Truckin Nov02


By: Hoyt Vandenberg
Photography by: Wes Allison
Reprint from Truckin’ Magazine, November 2002


Page One

Bob Reynolds of Paramount, California, has a problem in his hands.As the owner of the immaculate red ’69 Chevy seen on these pages, it would seem that Bob has it made in the world of custom trucks. After all, what sport truck enthusiast wouldn’t be damn proud to own and drive such a gorgeous truck? Bob is proud of this truck, of course. His problem is that he really doesn’t know why he should build another custom truck. Ever. His ’69 is an immensely enjoyable daily driver that’s clean enough to turn heads and win a lot of trophies, too.

Starting out just a year ago with a worn-out, $1000 ’69 Chevy Pickup, Bob took his rolling chassis to Quality Automotive in Torrance, California, for suspension modification. The front end was lowered 4 inches with Belltech 2-inch drop spindles and 2-inch shorter coil springs. The rear was lowered 6 inches with a C-notch and Firestone airbags. All four corners were fitted with KYB gas shocks and 17-inch Center Line wheels. Low-profile Nitto Extreme ZR tires measuring P255/40ZR17 were the rubber of choice.

The tired stock powerplant was tossed in favor of a Quality Automotive rebuilt 427ci V-8 plucked from a ’68 Corvette. The


Here’s the beef. Quality Automotive in Torrance, California, built this clean and stout 417ci big-block for Bob Reynolds. The mill is mated to a modified Turbo 400 transmission and propels the Jackhammer down the quarter-mile in 15.5 seconds with a trap speed of 88 mph.

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A custom billet dashpanel houses a complete set of Auto Meter Silver Light gauges. The steering wheel is a LeCarra item.

refurbished big-block sports an Edelbrock carburetor on an Edelbrock rpm manifold, TRW forged pistons, Bob McGuy custom headers, a KetN air filter, and a custom 3-inch echaust dumping into a Flowmaster muffler. The power is transferred to a 12-bolt Posi-traction rearend via aTurbo 400 automatic transmission equipped with a Continental 3,000-stall converter and a Steve Sharp shift-improvement kit. A Gear Vendor’s Overdrive unit makes towing Bob race car a snap.

Having completed the rolling chassis and drivetrain on his ’69, Bob decided to



The old Chevrolet truck interior was brought back to life with the installation of black carpet and black leather by Bellflower Auto Trim in Bellflower, California.
Center Line 17-inch billet wheels wrapped with P255/40ZR17 Nitto NTSSS Extreme ZR tires look and fit just right underneath the vintage Chevy sheetmetal.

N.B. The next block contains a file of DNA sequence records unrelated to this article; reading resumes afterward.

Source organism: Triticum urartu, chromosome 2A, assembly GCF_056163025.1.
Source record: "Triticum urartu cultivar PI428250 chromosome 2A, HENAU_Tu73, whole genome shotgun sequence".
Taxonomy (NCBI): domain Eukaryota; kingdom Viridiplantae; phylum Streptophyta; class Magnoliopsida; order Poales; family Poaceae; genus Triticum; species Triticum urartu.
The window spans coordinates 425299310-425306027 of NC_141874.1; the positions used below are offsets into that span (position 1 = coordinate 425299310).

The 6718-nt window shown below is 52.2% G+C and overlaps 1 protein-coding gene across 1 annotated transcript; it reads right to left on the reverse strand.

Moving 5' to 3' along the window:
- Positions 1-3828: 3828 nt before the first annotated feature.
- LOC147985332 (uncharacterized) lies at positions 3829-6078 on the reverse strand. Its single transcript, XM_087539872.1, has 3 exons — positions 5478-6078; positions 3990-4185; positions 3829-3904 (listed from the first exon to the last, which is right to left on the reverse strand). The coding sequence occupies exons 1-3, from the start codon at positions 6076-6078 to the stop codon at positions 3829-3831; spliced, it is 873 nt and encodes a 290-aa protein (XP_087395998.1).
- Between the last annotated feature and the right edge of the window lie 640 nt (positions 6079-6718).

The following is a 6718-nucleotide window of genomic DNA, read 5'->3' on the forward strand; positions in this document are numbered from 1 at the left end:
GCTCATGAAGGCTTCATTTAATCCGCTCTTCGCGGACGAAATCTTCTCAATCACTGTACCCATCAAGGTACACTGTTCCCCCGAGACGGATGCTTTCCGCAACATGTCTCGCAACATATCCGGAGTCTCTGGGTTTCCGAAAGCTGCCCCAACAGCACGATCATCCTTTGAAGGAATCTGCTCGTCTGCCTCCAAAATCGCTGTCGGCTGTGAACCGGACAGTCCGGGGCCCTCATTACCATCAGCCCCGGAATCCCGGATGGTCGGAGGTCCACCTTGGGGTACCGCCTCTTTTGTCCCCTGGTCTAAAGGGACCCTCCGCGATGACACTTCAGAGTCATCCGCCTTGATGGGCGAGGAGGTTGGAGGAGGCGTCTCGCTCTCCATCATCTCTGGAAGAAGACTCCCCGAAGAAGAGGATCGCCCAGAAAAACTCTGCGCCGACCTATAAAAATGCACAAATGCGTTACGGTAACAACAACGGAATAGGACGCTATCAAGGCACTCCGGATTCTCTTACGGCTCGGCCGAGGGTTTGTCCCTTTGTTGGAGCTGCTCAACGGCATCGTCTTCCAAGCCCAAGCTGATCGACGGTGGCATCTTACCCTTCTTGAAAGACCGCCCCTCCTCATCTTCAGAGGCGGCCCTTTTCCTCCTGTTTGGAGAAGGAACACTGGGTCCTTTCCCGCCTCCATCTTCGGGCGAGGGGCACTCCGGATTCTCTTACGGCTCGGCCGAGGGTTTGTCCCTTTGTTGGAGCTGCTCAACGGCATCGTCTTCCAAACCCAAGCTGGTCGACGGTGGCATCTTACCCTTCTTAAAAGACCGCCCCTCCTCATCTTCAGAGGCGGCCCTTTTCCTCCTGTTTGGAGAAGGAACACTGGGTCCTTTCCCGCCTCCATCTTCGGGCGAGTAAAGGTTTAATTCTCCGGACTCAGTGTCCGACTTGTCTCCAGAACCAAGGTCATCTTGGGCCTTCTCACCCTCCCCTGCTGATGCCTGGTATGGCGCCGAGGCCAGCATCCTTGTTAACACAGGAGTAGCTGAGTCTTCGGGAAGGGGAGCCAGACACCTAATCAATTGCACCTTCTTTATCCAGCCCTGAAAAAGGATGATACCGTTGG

Page Three




make some sheetmetal modifications to the exterior. He took the truck over to Kustom Prep in Long Beach, California, where a ’67 Chevy shortbed body was fitted on the ’69 frame. The ’67 metal was left mostly stock, but was completely filled, sanded, and smoothed. The truck still retains its stock lights, bumpers, tailgate handle, driprail, and door handles. A 22-gallon JAZ fuel cell was mounted under the bed between the framerails, and the gas filler was moved to the bed floor.

Kustom Prep’s Richard Contreras sprayed several layers of PPG Viper Red over the smooth metalwork before the bed was sprayed with black Line-X bedliner.

Turning his attention to the interior of his ’67/’69 hybrid, Bob paid a visit to Bellflower Auto Trim in Bellflower, California, where plush back carpet and black leather upholstery were installed in the cab. Bob also installed a custom billet dashpanel that houses a set of Auto Meter Silver Light gauges.

upThis red ’69 with a ’67 body received a bit of modernization in the bed area with a high-tech Line-X spray-in bedliner. The gas filler in the bed floor added a nice custom touch.

left Bob Reynolds chose to retain most of the stock sheetmetal, lights, bumpers, and trim of the Chevy shortbed body. After all the body- and paintwork, the stock components shine like new after-market pieces.

downStock can be good sometimes, as evidenced by the ultra-clean, but mostly stock rear end of Bob’s Chevy. This truck proves you don’t need a roll pan and relocated tailgate handle to qualify as a custom sport truck.

A trip to Al Et Ed’s Autosound in Lakewood, California, yielded a complete custom Alpine audio system. The head unit, amplifiers, and equalizer are all Alpine components. A custom enclosure houses the power amps and a 12-inch subwoofer behind the seats, and each custom kick panel box contains a pair of midrange speakers.

Bob’s completed truck is a bit of an enigma. Even though it retains many of the stock factory components, the ’69 is just custom enough to be a real head-turner on the streets and at shows. The immaculate red bodywork combined with the clean-but-Spartan interior and big-block power make this a truck to remember. Bob has attended a few local car shows since completing his truck and has succeeded in taking home a few Best Truck trophies in the process. Bob estimates he has $15,000 invested in the project not including the original $1,000 purchase price. In addition to show duties, the truck has been so dependable and enjoyable as a daily driver that Bob named it The Jackhammer for its ability to pound through any situation. We think the name is quite fitting. TR